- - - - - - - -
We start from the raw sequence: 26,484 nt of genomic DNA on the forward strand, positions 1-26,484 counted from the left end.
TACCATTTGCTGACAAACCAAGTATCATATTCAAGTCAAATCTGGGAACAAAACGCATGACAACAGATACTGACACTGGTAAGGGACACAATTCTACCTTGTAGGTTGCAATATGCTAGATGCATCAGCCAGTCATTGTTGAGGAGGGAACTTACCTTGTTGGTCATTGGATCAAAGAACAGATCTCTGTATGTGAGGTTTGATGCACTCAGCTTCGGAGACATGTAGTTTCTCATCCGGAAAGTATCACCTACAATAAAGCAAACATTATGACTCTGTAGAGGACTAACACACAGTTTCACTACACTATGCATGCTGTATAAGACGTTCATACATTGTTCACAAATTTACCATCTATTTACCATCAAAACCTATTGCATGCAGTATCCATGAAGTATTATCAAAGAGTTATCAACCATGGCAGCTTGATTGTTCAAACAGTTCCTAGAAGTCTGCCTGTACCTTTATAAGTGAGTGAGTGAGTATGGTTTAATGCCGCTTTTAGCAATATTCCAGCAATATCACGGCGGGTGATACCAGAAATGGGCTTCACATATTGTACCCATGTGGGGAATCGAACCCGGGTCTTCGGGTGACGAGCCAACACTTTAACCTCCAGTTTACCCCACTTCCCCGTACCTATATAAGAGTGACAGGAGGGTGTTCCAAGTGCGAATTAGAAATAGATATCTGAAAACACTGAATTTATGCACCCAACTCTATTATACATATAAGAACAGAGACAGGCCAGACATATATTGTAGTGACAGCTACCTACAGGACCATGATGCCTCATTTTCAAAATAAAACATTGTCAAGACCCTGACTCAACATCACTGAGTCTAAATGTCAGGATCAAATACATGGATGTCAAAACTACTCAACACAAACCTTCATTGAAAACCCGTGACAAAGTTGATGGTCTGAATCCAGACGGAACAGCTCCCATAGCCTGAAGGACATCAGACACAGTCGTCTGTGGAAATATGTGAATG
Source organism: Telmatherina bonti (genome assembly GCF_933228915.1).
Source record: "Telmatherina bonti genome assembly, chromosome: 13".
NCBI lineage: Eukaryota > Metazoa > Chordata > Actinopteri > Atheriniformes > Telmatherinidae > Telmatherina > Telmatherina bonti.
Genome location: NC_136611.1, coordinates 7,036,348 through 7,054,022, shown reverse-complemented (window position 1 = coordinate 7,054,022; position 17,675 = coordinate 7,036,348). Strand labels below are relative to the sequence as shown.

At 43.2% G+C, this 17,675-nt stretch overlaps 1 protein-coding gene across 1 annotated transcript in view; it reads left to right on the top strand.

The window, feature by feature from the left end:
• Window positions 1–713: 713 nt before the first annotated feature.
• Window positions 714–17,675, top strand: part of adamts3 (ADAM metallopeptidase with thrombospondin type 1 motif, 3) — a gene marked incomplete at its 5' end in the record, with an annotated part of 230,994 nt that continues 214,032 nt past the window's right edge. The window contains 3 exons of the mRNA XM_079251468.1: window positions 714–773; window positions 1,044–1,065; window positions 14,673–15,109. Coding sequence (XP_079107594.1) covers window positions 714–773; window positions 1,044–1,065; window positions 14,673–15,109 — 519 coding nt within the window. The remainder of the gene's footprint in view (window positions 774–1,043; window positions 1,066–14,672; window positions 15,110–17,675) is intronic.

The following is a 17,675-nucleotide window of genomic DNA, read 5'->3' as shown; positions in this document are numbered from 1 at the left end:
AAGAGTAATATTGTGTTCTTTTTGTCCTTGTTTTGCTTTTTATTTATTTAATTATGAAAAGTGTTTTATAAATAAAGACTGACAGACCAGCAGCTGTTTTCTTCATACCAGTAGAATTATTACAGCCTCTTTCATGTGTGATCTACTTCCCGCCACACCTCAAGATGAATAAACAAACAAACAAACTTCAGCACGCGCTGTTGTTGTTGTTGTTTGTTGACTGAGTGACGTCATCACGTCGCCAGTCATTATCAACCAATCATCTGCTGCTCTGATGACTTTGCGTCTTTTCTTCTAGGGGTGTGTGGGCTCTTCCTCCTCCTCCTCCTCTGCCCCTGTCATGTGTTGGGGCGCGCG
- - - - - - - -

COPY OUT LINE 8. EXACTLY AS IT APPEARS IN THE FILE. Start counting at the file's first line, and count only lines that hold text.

The window, feature by feature from the left end: